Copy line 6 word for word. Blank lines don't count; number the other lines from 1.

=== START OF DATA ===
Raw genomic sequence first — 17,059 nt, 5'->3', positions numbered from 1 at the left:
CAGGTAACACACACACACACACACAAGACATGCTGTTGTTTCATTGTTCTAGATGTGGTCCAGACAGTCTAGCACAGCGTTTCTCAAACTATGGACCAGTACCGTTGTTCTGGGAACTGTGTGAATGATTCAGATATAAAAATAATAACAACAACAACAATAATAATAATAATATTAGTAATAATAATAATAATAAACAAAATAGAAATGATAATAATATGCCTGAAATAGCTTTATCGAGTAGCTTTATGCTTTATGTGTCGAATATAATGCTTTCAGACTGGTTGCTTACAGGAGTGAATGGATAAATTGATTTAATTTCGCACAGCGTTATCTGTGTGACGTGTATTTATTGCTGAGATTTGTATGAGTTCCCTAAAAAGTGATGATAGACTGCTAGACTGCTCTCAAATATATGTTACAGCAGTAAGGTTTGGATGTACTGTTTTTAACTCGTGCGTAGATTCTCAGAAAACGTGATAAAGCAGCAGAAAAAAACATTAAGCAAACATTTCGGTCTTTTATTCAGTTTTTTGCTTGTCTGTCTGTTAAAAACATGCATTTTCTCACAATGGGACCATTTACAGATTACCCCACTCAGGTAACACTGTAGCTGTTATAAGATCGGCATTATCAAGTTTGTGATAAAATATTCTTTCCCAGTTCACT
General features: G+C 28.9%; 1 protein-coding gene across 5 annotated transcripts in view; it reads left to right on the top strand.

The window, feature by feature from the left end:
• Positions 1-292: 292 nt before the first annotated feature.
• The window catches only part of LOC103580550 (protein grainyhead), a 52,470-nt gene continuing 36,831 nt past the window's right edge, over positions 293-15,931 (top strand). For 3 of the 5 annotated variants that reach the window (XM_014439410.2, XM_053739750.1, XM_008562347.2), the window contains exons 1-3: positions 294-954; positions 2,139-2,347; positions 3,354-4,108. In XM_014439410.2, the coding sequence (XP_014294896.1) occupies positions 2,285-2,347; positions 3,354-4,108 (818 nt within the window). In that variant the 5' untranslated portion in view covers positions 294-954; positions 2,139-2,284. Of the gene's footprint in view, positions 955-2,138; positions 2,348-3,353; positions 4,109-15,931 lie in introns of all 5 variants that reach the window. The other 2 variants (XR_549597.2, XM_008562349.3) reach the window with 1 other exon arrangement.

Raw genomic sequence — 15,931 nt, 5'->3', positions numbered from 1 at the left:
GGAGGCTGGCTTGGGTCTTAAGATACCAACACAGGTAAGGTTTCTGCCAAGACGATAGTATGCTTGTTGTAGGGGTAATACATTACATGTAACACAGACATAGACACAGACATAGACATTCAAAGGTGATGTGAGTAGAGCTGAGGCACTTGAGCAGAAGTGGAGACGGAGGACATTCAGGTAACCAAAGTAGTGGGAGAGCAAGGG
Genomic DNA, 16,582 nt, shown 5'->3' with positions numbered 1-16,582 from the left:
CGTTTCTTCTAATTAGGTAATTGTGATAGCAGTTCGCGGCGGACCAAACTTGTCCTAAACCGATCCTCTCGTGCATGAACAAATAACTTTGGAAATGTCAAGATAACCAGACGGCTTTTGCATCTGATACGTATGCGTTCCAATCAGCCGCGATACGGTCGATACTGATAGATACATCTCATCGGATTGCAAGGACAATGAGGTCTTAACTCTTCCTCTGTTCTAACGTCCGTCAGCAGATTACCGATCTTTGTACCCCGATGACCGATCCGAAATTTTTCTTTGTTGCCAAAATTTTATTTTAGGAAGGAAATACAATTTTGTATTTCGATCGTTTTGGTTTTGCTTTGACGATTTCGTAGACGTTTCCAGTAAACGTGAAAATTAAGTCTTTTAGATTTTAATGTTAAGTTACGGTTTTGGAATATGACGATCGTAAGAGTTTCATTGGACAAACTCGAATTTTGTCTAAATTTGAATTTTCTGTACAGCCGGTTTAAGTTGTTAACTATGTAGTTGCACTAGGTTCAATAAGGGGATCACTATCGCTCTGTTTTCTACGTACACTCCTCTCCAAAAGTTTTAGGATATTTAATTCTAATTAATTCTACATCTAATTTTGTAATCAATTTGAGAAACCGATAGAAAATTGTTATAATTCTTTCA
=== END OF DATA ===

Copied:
• The window catches only part of LOC103580550 (protein grainyhead), a 52,470-nt gene continuing 36,831 nt past the window's right edge, over positions 293-15,931 (top strand). For 3 of the 5 annotated variants that reach the window (XM_014439410.2, XM_053739750.1, XM_008562347.2), the window contains exons 1-3: positions 294-954; positions 2,139-2,347; positions 3,354-4,108. In XM_014439410.2, the coding sequence (XP_014294896.1) occupies positions 2,285-2,347; positions 3,354-4,108 (818 nt within the window). In that variant the 5' untranslated portion in view covers positions 294-954; positions 2,139-2,284. Of the gene's footprint in view, positions 955-2,138; positions 2,348-3,353; positions 4,109-15,931 lie in introns of all 5 variants that reach the window. The other 2 variants (XR_549597.2, XM_008562349.3) reach the window with 1 other exon arrangement.